APPLE FRITTERS—Beat the yolks of eight eggs and the white of four together. Add a quart of cream. Put over a fire and heat until you can bear your finger in it. Add quarter of a pint of sack, three-quarters of a pint of ale and make a posset of it. When cool put in nutmeg, ginger, salt and flour. The batter should be pretty thick. Add pippins, sliced or scraped and fry in deep fat.

APPLE SLUMP—Fill a deep baking dish with apples, pared, cored and sliced. Scatter on a little cinnamon and cover with good paste rolled a little thicker than for pie. Bake in a moderate oven until the apples are done, serve in the same dish, cutting the crust into several sections. Before cutting, the crust may be lifted and the apples seasoned with butter and sugar, or the seasoning may be added after serving. A liquid or a hard sauce may be served with the slump. If the apples are a kind that do not cook easily bake half an hour, then put on the crust and set back in the oven.

BREAD PUFFS WITH SAUCE—When bread dough is raised light, cut off small pieces and pull out two or three inches long. Fry like doughnuts in deep fat and put into a deep dish, turn over the puffs a cream sauce seasoned with salt and pepper.

CHERRY DUMPLINGS—Sift two cups of pastry flour with four level teaspoons of baking powder and a saltspoon of salt. Mix with three-quarters cup of milk or enough to make a soft dough. Butter some cups well, put a tablespoon of dough in each, then a large tablespoon of stoned cherries and another tablespoon of dough. Set in a steamer or set the cups in a pan of hot water and into the oven to cook half an hour. Serve with a sweet liquid sauce.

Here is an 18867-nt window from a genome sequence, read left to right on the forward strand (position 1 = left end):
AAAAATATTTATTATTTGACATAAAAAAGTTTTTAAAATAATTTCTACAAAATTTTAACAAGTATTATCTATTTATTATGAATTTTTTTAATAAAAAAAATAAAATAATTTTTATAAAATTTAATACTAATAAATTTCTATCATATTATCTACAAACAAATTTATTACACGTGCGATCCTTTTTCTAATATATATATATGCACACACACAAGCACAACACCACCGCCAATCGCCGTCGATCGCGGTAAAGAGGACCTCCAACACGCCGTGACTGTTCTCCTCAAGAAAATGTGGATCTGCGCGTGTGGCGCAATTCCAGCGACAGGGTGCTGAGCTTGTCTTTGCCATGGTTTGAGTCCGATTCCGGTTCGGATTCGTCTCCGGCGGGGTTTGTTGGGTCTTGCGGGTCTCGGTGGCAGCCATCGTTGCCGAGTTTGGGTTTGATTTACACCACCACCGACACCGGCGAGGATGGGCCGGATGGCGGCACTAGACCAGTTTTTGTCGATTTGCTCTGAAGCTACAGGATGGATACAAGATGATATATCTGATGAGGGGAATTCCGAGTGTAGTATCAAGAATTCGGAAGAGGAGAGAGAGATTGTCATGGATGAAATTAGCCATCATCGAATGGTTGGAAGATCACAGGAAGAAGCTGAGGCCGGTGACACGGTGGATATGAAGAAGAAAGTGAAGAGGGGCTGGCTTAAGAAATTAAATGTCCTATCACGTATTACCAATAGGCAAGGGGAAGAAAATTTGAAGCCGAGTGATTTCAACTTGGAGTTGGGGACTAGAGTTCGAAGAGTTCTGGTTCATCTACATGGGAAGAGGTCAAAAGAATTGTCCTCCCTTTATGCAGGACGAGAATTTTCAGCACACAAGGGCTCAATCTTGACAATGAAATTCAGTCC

COTTAGE CHEESE TARTLETS—One cup cheese, three level tablespoons sugar, few grains salt, two teaspoons melted butter, one tablespoon lemon juice, yolks two eggs, one-fourth cup milk, whites two eggs. Press the cheese through a potato ricer or sieve, then add the sugar, salt, butter, lemon juice, and the egg yolks well beaten and mixed with the milk. Mix well and fold the whites of the eggs beaten stiff. Line individual tins with pastry and fill three-fourths full with the mixture. Bake in a moderate oven for thirty minutes.

PRUNE TARTS—Wash the prunes thoroughly and soak over night or for several hours. Cook in the same water. When very tender rub them through a sieve. To one cup of the pulp add one tablespoon of lemon juice, the yolks of two eggs beaten with one-half cup of thin cream and a few grains of salt. Mix well and sweeten to taste, then fold in the whites of two eggs beaten very stiff. Line small tins with paste, fill with the mixture and bake in a moderate oven. Serve cold.

RASPBERRY DUMPLINGS—Wash one cup of rice and put into the double boiler. Pour over it two cups of boiling water, add one-half teaspoon of salt and two tablespoons of sugar and cook thirty minutes or until soft. Have some small pudding cloths about twelve inches square, wring them out of hot water and lay them over a small half pint bowl. Spread the rice one-third of an inch thick over the cloth, and fill the center with fresh raspberries. Draw the cloth around until the rice covers the berries and they are a good round shape. Tie the ends of the cloth firmly, drop them into boiling water and cook twenty minutes. Remove the cloth and serve with lemon sauce.